These container designs are sketchy

The two whiskey half-barrels that I picked up in February are already sprouting with their first round of plantings, so it’s high time to share the plans I dreamed up for them. As I re-read The Bountiful Container, I took the advice about planning for visual appeal and seasonal changes to heart, and created spring and summer versions of each planter.   Two sketches show designs for spring and summer versions of barrel 1.

Barrel One: The spring arrangement for this planter features Delaway Kale (it came with my Seed Savers membership this year). Around it, I’ve planted a row of Bull’s Blood beets, and they are surrounded by the Seed Saver’s Lettuce Mix. The outermost ring is cherry bell radishes.

For summer, the centerpiece of barrel one is a Principe Borghese tomato plant  (a favorite variety, and determinate, so it should do OK in the container). It will be surrounded by bush beans of various colors, and the whole container will be ringed with Globe Basil. Two sketches show designs for spring and summer versions of barrel 2.Barrel Two: To the back of this barrel, I attached about three feet of fencing to provide a trellis. For spring, Green Arrow snap peas will send up tendrils. In front of them, I’ve planted Albino beets, spinach, and a mix of radishes and Paris Market carrots.

For summer, the peas will be replaced by Minnesota Midget melons, which are supposed to have well-behaved 3-foot vines. In front of them, I’ll transplant miniature yellow bell peppers. The carrots from spring will hang out through the season, and the front of the container will feature Tip Top Nasturtium to add to the yellow and orange color scheme.

Time will tell if the real-life barrels bear any resemblance to these sketches – or if my seasonal timing will even work! I’ll keep you posted.

Inspiration for the 2016 Garden

After last year’s major gardening slump, I was in need of some inspiration to get me revved up again. And boy, did I find it. A handful of blogs and books have me excited about gardening again, and have convinced me to think about vegetable planting in a whole new way.

First, two blogs that have been particularly inspiring to me this year:

Logo for Living HomegrownLiving Homegrown: Written by Theresa Loe, who is also an executive producer of PBS’ Growing a Greener World, this blog is packed with great content on gardening and canning, another love of mine. This winter, Living Homegrown introduced me to the term “foodscaping” (see more below), which has me totally re-envisioning my garden. There is also a wonderful weekly Living Homegrown podcast that I recommend checking out.

Favorite posts:
Why You Should Rethink Food Growing
Ten Show-Stopping Edibles
8 Delicious Ways to Use Up Leftover Preserves

Logo for NW Edible LifeNorthwest Edible Life: Erica’s blog is full of no-nonsense advice no matter what level of “homesteading” you embrace. I love her tips on vegetable gardening, and she also has plenty of recipes, food preserving advice, and even how-to posts on topics like making your own soap and home-brewing. Both Theresa and Erica have given me serious chicken envy, too. I’m not quite ready for my own coop, but I love vicariously experiencing theirs.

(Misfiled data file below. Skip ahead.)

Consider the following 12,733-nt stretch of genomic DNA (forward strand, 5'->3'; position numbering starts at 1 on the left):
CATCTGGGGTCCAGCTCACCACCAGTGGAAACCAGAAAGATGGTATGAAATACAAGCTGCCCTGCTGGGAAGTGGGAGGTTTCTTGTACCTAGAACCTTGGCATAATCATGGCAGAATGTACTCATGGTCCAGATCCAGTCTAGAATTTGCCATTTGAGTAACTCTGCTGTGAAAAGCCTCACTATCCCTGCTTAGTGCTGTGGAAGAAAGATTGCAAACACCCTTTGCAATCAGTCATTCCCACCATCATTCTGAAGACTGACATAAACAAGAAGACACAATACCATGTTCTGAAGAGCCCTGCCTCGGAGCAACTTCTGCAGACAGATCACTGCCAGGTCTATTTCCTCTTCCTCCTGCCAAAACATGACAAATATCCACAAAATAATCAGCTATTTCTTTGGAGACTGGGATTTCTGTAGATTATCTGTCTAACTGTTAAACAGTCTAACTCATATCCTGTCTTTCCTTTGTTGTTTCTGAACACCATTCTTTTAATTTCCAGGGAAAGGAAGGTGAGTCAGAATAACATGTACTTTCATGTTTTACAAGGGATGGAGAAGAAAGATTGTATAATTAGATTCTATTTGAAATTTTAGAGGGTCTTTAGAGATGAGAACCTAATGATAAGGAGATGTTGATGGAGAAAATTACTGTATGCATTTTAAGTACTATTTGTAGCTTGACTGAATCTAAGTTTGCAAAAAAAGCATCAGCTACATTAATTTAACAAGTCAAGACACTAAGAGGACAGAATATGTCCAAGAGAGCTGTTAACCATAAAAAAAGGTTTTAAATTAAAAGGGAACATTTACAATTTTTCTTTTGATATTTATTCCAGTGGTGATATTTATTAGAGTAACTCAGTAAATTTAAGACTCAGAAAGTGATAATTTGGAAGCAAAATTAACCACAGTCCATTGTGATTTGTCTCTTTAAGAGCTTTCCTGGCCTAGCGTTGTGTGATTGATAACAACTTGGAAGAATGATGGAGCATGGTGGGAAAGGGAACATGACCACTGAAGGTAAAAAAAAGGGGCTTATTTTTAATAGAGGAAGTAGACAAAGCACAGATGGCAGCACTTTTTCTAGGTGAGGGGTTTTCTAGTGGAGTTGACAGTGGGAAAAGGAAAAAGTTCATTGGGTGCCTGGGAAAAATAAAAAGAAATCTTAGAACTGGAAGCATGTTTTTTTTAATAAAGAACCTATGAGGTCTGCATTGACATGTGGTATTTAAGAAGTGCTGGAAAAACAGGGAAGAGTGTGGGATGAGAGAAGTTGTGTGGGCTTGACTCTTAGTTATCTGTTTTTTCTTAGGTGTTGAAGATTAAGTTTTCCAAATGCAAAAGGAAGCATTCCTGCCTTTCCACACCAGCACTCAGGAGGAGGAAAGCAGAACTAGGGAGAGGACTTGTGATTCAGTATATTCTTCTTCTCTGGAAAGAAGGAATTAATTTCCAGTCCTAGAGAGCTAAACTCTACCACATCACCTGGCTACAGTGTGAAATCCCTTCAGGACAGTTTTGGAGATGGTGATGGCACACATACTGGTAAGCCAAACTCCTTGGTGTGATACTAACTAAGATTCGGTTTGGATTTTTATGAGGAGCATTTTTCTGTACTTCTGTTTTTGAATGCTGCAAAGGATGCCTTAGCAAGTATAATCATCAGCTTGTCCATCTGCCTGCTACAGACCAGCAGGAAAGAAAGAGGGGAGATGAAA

Favorite posts:
Lawn to Garden in a Single Weekend
How to Make Succession Planting and Year-Round Gardening Really Work
Which Seed-Starting Supplies Are Worth It? And Which Aren’t?

A1F8vI99cmLNext, the books. A post on Living Homegrown (I think) led me to the work of Rosalind Creasy. Creasy is a pioneer in edible landscaping, or what has popularly been termed “foodscaping.” I picked up her book “Edible Landscaping” during the depths of winter when I was most in need of encouragement, and it is full of envious landscapes. The idea behind foodscaping is to grow edible plants as if they were ornamentals, taking factors such as plant shape and size, texture, foliage color, and blooms into consideration. Rather than utilitarian rows, you end up with a cottage-style garden that is both productive and beautiful! Edible Landscaping even includes photos of the experimental foodscapes that Creasy has planted in her own front yard over the years. As I tackle arranging edibles in my expanded backyard veggie beds, I’ll be turning to these inspirational images again and again.

The cover of "The Bountiful Container"I actually purchased a copy of McGee and Stuckey’s Bountiful Container a few years ago. It’s packed with useful information, and when I first bought it, I was a little overwhelmed by everything there was to learn. But when I picked it back up this winter while planning the 2016 garden, I was motivated anew to try some of the authors’ tips and planting arrangements. I’ll be using a lot of the advice here in deciding how to fill my two new whiskey barrel containers.

What resources are serving as your garden inspiration this year?